Centuries ago, in ancient Greece, at least 80 people—all of whom likely ranked higher than a commoner or slave—were executed.
Why they were executed, when they were executed and who they were remains a mystery, but, recently, archaeologists discovered their carefully buried remains in a massive ancient necropolis in Athens, according to Reuters. Each had their hands shackled in iron, the apparent victims of a mass execution.
And while the exact nature of that execution is murky, a leading theory suggests that the victims might have been behind a failed seventh century coup led by Cylon, a nobleman. Cylon managed to escape, but many of his supporters did not and were killed.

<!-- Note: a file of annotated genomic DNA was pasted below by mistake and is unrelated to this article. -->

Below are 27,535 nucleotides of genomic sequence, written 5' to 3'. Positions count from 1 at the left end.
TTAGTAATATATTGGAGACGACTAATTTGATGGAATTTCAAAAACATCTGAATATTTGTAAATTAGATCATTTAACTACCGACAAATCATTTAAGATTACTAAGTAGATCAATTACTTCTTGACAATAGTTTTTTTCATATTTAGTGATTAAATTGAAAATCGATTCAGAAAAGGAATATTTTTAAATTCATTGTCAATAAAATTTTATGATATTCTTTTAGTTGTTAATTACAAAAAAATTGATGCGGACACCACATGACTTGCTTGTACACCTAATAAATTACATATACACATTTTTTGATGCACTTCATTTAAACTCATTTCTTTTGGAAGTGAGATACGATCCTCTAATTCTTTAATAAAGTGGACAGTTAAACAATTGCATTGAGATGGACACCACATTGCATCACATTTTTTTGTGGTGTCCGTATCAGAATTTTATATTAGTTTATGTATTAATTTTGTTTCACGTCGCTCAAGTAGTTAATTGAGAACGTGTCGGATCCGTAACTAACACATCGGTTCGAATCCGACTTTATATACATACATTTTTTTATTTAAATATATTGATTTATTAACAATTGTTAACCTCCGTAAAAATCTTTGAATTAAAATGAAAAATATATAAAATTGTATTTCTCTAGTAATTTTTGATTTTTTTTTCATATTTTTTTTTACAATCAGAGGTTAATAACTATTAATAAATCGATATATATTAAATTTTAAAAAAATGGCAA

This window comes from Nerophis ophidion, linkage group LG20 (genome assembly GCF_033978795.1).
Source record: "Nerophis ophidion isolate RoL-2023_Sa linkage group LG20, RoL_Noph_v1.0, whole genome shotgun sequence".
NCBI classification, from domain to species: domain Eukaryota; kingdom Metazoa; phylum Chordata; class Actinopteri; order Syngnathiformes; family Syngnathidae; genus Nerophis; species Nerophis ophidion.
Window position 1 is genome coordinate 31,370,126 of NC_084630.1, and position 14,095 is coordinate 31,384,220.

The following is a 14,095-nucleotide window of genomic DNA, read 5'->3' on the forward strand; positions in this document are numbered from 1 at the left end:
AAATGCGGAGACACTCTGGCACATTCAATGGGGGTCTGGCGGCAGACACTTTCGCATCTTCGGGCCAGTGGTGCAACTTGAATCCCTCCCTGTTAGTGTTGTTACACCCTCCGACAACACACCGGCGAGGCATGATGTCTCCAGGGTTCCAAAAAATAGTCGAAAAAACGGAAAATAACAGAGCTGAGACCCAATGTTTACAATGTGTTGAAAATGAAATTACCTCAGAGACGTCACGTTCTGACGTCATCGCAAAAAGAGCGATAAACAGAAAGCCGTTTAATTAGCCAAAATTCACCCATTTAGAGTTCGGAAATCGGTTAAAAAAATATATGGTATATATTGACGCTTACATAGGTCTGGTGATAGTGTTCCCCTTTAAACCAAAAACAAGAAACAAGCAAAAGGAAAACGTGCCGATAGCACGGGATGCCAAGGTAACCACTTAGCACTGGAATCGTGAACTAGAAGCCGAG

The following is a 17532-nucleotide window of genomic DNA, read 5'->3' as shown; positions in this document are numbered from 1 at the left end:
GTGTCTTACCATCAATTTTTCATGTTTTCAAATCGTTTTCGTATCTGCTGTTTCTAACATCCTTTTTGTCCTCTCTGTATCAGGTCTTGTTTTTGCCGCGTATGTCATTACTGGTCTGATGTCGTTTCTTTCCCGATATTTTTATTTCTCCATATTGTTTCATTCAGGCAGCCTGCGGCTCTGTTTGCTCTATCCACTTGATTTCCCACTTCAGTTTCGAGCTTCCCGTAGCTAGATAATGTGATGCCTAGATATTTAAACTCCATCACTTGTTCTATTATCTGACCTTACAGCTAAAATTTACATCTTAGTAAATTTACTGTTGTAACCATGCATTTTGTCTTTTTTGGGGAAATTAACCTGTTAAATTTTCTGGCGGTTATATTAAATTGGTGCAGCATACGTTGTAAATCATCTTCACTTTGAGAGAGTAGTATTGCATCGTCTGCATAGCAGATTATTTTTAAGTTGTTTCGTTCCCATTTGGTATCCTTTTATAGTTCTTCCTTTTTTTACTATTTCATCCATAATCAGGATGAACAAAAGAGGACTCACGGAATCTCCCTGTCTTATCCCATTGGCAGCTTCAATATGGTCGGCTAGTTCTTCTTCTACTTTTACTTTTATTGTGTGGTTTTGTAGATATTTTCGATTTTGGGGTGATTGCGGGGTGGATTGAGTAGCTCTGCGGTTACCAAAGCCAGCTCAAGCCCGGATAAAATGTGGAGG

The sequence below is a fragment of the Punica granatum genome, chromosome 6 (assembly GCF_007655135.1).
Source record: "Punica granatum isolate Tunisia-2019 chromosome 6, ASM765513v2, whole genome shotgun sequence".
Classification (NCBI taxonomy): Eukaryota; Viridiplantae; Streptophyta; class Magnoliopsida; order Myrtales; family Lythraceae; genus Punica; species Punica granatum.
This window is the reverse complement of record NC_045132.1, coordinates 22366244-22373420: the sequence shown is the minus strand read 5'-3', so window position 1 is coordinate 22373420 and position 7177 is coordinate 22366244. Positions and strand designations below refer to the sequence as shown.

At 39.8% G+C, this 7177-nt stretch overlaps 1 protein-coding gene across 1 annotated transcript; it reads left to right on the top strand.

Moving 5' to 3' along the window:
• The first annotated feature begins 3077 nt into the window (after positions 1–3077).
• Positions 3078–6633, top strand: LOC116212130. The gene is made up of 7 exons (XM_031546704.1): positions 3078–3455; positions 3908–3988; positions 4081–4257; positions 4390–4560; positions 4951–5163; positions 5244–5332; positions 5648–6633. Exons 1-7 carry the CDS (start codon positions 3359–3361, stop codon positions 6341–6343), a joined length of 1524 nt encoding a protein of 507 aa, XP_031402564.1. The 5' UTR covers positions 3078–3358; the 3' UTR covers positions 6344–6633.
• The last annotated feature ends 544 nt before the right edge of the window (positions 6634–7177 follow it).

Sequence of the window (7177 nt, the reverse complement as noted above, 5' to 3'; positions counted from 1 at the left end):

Archaeologists are performing DNA tests on the skeletons in the hopes of finding out more.
“They are all tied at the hands with handcuffs and most of them are very, very young and in a very good state of health when they were executed,” Stella Chryssoulaki, who is leading the excavations, told Reuters.
Ancient Greece, in other words, could be a rough place.